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Concerns About the Adverse Reactions from Moderna’s COVID-19 Vaccine in Those with Facial Fillers Addressed
Based out of Portland, Oregon, Dr. Anil Rajani, MD is the founder of Style Aesthetics. Master trainer and lecturer with 15 years of experience of training medical aesthetic providers, he provides training for brands such as Allergan, Galderma, Merz, Suneva Medical, NovaThreads and Cosmofrance. Known as an expert on minimally-invasive treatments, he frequently provides lectures at medical conferences across the country and has appeared on ABC, FOX and CBC affiliates to discuss procedures and advancements in the industry. Additionally, he has a large following on YouTube and Instagram with 81,500 subscribers and 41,500, respectively, where he shares information on procedures and news related to the Aesthetic Medical Industry.
Dr. Rajani recently released two videos on the reactions between facial fillers and Moderna’s COVID-19 vaccine. He provided Acara Partners with the following blog, highlighting the key facts known about the reactions and relationship between the two variables.
As you may have heard by now, the FDA reported side effects in three people who received Moderna’s COVID-19 vaccine that also had facial dermal fillers. It was during Phase 3 of Moderna’s trial when two people with cheek fillers experienced localized swelling and inflammation at the filler injection site. Another individual with lip fillers experienced similar swelling two days after having received the vaccine.
Altogether, the reactions, which were limited to the swelling and inflammation mentioned above, were only recorded in three out of the 30,000 people in Moderna’s clinical trial. Each of these adverse reactions was easily and quickly treated with a combination of antihistamines and steroids, which makes sense as we now know that all of the instances were with hyaluronic acid fillers. This is good news as hyaluronic acid fillers are bacteria cross-linked fillers that are dissolvable and removable if necessary.
None of the reactions resulted in anaphylaxis, which means that the relationship between the vaccine and fillers did not cause an overall systemic reaction. It is likely that the reaction from hyaluronic acid fillers and the vaccine wasn’t incidental, rather was likely caused by a relationship between the two. Moderna’s COVID-19 vaccine functions by protecting the body from foreign agents, specifically the novel coronavirus. It is apparent that they do not target solely COVID-19, though. As facial fillers are not naturally occurring in the body, the vaccine targeted them while working to protect the individuals against foreign agents which resulted in a hyper-immune response of swelling and inflammation.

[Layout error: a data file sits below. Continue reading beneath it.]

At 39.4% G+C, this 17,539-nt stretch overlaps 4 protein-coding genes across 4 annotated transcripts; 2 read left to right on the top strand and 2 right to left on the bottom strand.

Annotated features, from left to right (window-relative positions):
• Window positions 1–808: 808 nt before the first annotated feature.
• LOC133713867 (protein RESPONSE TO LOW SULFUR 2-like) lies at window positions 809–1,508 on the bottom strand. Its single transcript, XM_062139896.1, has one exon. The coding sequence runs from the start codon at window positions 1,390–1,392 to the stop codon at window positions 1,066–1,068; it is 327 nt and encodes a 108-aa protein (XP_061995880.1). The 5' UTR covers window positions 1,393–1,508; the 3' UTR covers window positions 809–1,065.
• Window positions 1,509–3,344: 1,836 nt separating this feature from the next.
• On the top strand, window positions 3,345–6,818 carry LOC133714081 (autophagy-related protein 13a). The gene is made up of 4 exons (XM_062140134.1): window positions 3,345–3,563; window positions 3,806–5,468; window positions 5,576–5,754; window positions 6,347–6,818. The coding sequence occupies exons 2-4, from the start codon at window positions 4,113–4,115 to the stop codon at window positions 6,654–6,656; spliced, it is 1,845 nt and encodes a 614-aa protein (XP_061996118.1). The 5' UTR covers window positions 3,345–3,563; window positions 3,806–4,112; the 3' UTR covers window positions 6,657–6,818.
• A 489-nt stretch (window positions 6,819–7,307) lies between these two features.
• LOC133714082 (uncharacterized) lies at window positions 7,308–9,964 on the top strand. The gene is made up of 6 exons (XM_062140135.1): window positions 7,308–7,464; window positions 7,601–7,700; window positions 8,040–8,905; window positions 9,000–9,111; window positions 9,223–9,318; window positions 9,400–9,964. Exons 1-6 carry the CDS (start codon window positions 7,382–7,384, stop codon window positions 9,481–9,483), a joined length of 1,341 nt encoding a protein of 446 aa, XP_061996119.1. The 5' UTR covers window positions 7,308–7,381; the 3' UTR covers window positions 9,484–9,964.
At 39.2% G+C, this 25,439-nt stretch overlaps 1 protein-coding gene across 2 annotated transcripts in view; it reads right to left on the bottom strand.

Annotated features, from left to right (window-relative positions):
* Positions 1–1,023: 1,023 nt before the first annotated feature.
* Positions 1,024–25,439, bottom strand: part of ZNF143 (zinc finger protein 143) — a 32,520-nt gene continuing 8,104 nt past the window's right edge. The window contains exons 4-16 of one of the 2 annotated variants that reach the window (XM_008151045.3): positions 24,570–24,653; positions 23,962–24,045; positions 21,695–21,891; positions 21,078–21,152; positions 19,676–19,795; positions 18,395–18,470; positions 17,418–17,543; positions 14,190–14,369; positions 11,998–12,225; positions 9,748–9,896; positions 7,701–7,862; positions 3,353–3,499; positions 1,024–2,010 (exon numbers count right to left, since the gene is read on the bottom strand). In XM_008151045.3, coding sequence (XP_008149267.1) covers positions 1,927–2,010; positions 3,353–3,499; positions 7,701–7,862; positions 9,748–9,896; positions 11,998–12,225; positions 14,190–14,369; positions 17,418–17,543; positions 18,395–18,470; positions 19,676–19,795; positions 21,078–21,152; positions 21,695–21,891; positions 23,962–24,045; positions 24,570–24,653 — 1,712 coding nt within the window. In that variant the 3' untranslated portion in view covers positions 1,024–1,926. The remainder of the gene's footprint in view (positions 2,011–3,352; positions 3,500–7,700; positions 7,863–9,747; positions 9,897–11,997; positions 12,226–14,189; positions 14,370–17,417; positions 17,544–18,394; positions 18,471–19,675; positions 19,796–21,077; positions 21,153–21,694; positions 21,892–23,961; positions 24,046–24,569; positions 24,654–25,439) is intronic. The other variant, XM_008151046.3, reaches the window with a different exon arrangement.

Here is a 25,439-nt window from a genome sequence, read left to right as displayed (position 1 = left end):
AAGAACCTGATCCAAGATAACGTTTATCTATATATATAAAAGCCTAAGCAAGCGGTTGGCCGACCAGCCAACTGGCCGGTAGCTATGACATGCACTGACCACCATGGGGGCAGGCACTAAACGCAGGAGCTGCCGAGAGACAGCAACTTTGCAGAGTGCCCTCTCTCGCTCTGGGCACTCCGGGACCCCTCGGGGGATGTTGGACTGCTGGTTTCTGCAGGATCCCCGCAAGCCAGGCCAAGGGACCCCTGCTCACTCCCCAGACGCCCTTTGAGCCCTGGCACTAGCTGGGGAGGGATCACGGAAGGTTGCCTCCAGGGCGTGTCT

Dr. Rajani believes that since this reaction is mild and treatable with antihistamines and steroids, filler patients should not be discouraged from getting the Moderna vaccine. As with all possible side effects, it’s imperative that aesthetic medical providers discuss the possibility of these reactions with each of their filler clients. Transparency in all possible side effects is absolutely necessary. Providers must set forward expectations and discuss the possible risks of having facial fillers and getting the Moderna COVID-19 vaccine.
Dr. Rajani recommends that providers avoid filler treatments two weeks before and two weeks after a patient receives the vaccine. Asking filler patients if they’ve recently had the Moderna COVID-19 vaccine prior to treatment should become a part of standard practice. Going forward, he also recommends pre-treating filler patients with antihistamines to minimize the chance of these possible reactions as more and more of the general population receives the vaccine.
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